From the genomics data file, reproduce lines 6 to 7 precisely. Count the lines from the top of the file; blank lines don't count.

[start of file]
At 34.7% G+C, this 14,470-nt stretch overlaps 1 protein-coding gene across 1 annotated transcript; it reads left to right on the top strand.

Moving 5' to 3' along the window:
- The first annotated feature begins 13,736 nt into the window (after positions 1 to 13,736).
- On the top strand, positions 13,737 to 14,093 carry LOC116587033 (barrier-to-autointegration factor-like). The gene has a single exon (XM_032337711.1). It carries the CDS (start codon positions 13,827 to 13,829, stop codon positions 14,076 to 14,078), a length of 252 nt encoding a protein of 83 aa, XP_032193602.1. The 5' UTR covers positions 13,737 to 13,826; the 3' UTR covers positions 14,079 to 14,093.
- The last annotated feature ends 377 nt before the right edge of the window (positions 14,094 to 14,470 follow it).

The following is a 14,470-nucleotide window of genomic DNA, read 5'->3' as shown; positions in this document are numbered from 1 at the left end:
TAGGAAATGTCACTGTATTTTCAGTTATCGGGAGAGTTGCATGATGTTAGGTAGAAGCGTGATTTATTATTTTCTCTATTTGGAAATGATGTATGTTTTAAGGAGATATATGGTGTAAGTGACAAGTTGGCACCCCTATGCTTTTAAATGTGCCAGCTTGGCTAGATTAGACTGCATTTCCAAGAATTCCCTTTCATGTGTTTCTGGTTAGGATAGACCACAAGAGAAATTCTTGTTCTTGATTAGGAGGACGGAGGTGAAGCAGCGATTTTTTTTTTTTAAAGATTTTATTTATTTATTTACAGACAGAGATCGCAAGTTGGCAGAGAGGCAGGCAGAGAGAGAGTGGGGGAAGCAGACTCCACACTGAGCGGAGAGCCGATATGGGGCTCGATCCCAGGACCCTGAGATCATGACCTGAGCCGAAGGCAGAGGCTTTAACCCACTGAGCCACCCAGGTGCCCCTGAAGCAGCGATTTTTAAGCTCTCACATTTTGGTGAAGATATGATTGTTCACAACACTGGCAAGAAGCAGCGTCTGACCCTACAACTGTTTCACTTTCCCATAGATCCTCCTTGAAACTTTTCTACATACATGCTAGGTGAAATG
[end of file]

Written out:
The following is a 14,470-nucleotide window of genomic DNA, read 5'->3' as shown; positions in this document are numbered from 1 at the left end:
TAGGAAATGTCACTGTATTTTCAGTTATCGGGAGAGTTGCATGATGTTAGGTAGAAGCGTGATTTATTATTTTCTCTATTTGGAAATGATGTATGTTTTAAGGAGATATATGGTGTAAGTGACAAGTTGGCACCCCTATGCTTTTAAATGTGCCAGCTTGGCTAGATTAGACTGCATTTCCAAGAATTCCCTTTCATGTGTTTCTGGTTAGGATAGACCACAAGAGAAATTCTTGTTCTTGATTAGGAGGACGGAGGTGAAGCAGCGATTTTTTTTTTTTAAAGATTTTATTTATTTATTTACAGACAGAGATCGCAAGTTGGCAGAGAGGCAGGCAGAGAGAGAGTGGGGGAAGCAGACTCCACACTGAGCGGAGAGCCGATATGGGGCTCGATCCCAGGACCCTGAGATCATGACCTGAGCCGAAGGCAGAGGCTTTAACCCACTGAGCCACCCAGGTGCCCCTGAAGCAGCGATTTTTAAGCTCTCACATTTTGGTGAAGATATGATTGTTCACAACACTGGCAAGAAGCAGCGTCTGACCCTACAACTGTTTCACTTTCCCATAGATCCTCCTTGAAACTTTTCTACATACATGCTAGGTGAAATG